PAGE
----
Gendered Success in Higher Education [electronic resource] : Global Perspectives / edited by Kate White, Pat O'Connor
- Chapter 1. Introduction: the focus on success stories; Kate White -- Chapter 2. Gender equality as a core academic value: Undoing gender in a “non-traditional” Swedish University; Helen Peterson and Birgitta Jordansson -- Chapter 3. Feminist university management – precondition or indicator for success? An Austrian case study; Angela Wroblewski -- Chapter 4. Women Vice-Chancellors as change agents? An Australian case study; Kate White -- Chapter 5. Changing the gender profile of the professoriate: An Irish case study; Pat O’Connor -- Chapter 6. The exceptionalism of women rectors: a case study from Portugal; Teresa Carvalho and Maria de Lourdes Machado-Taylor -- Chapter 7. Negotiating space for women’s academic leadership within the Arab Gulf states; Linzi J Kemp, Christina Gitsaki and Wafa Zoghbor -- Chapter 8. The Athena SWAN Charter: promoting commitment to gender equality in Higher Education Institutions in the UK; Sarah Barnard -- Chapter 9. Making a difference: national and local initiatives for gender equity in New Zealand; Jenny Neale -- Chapter 10. Promoting gender transformation at a higher education institution in South Africa; Connie Zulu -- Chapter 11. Gendered Success and Strategies for Change in a Turkish University; Özlem Atay -- Chapter 12. Who promotes a gender agenda?: an Indian case study; Tanuja Argawala -- Chapter 13. Towards a new gender agenda and a model for change; Pat O’Connor. .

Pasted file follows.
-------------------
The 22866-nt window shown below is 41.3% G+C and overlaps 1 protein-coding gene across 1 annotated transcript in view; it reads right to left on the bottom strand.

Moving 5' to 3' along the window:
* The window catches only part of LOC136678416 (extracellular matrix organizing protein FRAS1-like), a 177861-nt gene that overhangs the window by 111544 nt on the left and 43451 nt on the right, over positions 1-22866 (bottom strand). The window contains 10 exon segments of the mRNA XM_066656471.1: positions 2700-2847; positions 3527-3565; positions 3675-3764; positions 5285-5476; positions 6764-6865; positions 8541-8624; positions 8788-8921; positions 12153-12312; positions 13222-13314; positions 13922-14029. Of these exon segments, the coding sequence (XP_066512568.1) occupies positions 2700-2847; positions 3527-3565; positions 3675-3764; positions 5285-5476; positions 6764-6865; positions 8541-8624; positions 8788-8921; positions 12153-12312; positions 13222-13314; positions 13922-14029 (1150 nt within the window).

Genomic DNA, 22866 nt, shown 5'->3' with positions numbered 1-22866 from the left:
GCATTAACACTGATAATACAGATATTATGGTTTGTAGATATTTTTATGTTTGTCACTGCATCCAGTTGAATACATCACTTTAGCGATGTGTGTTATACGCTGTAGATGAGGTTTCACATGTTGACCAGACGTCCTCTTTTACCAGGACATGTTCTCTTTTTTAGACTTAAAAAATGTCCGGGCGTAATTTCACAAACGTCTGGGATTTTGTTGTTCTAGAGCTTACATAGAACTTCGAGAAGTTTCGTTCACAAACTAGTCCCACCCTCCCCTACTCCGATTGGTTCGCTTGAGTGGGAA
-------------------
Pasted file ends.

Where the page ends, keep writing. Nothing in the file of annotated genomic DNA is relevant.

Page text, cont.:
- This book examines higher education institutions that exemplify gendered success whether in terms of the presence of women in senior positions or attempts to change a gendered organisational culture. It reflects a global perspective, drawing on case studies from eleven countries: Australia, Austria, Ireland, India, New Zealand , Portugal, South Africa, Sweden, Turkey, United Arab Emirates, and the United Kingdom. In each country an organisation has been selected that demonstrate best practice in terms of gendered outcomes or processes. Gendered Success in Higher Education highlights both the importance and the limitations of indicators such as the proportion of women in senior positions. It proposes a new gender agenda, identifies the factors that need to be included in a model of gendered change, and provides important insights into the nature of gendered change globally and how it can be achieved. .
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